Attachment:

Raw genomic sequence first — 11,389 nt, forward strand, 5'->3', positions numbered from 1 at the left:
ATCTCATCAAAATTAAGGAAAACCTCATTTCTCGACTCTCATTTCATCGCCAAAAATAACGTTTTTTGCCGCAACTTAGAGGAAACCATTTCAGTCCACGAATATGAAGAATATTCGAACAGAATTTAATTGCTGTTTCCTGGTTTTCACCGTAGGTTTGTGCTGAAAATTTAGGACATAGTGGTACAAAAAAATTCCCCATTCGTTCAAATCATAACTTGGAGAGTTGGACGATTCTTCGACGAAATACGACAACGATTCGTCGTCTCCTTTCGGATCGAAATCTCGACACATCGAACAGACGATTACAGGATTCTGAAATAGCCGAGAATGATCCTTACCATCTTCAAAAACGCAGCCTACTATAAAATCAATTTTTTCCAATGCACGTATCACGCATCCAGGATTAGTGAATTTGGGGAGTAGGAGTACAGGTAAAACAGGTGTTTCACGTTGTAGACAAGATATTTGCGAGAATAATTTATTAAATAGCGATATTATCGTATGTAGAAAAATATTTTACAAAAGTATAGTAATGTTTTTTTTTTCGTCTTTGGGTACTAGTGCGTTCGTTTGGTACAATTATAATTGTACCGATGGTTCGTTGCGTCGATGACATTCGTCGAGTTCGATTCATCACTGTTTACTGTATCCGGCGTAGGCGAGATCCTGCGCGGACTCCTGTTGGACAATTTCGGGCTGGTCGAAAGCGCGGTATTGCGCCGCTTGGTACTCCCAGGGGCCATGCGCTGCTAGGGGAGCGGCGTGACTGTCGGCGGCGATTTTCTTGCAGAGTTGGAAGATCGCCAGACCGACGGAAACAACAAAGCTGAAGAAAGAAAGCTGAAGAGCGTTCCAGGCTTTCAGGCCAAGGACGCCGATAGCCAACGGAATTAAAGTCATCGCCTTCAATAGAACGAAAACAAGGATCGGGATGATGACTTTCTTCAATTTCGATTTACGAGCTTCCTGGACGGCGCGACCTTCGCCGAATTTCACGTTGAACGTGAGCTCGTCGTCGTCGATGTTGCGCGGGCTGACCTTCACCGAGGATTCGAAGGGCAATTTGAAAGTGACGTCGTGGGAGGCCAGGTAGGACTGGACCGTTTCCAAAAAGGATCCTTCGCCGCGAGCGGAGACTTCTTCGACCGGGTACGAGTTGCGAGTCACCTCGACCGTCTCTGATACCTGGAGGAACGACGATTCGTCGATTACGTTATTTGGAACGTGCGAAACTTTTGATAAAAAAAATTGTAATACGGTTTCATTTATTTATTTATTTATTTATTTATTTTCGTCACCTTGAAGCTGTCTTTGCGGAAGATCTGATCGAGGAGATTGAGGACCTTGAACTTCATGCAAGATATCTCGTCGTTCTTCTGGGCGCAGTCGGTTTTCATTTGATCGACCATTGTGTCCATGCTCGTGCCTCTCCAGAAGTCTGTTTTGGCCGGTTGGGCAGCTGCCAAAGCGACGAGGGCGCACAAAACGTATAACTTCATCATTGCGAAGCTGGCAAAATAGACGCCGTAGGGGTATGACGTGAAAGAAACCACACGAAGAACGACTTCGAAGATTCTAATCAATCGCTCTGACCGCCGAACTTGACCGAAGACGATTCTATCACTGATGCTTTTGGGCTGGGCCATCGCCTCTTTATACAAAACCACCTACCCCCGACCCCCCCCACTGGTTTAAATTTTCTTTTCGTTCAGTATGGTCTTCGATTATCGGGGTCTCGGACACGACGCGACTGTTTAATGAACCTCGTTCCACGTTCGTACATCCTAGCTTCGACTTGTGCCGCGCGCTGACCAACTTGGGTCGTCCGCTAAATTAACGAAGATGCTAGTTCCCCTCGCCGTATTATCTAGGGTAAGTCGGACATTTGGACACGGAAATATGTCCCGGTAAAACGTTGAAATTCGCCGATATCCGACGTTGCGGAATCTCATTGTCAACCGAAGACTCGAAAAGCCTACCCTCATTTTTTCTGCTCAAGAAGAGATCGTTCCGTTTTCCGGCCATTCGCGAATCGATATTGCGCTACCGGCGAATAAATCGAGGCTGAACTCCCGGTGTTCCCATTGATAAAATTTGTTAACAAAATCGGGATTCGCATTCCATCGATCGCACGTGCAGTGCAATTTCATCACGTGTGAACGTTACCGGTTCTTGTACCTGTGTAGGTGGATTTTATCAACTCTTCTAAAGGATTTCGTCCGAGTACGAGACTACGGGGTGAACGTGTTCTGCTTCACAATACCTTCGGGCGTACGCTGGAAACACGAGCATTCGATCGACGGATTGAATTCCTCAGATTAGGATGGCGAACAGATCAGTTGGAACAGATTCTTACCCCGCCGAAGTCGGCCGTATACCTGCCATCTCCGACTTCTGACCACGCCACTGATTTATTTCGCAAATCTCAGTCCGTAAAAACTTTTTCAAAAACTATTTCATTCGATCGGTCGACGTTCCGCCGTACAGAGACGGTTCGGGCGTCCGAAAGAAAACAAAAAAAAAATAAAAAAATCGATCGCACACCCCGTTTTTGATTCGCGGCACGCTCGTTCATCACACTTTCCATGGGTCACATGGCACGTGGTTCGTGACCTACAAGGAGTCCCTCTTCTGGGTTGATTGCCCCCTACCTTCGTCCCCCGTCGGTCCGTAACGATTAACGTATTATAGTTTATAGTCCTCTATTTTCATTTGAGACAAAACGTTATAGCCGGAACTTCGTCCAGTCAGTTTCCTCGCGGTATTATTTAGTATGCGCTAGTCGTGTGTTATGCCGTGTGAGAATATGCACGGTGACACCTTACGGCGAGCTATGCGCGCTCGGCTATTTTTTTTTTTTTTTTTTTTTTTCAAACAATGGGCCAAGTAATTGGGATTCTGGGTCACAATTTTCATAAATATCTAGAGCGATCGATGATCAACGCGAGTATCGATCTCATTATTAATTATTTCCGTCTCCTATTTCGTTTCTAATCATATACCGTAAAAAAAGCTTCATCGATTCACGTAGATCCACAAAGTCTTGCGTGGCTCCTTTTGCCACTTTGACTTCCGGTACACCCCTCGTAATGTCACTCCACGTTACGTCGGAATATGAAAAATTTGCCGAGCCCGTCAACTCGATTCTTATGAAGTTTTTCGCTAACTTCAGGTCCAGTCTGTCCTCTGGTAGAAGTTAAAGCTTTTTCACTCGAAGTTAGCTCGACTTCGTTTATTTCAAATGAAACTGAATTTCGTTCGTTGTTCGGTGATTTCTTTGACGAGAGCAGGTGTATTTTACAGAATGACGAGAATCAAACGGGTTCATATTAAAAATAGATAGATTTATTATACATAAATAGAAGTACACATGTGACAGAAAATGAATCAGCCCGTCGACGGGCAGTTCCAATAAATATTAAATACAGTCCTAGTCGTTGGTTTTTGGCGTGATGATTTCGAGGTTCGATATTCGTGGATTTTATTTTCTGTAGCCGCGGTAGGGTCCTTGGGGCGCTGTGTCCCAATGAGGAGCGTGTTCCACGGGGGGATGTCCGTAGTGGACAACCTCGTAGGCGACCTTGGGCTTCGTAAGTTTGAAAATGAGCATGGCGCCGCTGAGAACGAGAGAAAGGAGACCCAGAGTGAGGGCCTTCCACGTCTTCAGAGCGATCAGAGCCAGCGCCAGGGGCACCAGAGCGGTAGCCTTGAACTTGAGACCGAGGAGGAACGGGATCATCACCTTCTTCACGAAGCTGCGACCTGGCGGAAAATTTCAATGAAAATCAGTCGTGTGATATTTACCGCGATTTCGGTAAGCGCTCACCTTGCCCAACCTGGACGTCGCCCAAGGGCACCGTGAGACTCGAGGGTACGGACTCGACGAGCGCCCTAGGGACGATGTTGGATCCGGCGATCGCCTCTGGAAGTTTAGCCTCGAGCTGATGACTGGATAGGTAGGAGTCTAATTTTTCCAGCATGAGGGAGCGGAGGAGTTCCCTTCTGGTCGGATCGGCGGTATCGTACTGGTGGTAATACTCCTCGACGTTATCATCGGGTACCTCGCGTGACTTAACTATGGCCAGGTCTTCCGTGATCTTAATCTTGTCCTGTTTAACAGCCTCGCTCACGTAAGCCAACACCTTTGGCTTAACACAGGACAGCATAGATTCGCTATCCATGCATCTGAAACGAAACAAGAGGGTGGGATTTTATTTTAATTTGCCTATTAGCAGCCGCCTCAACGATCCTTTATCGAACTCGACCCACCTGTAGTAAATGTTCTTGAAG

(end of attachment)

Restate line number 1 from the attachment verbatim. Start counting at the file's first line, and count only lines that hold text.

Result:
Raw genomic sequence first — 11,389 nt, forward strand, 5'->3', positions numbered from 1 at the left: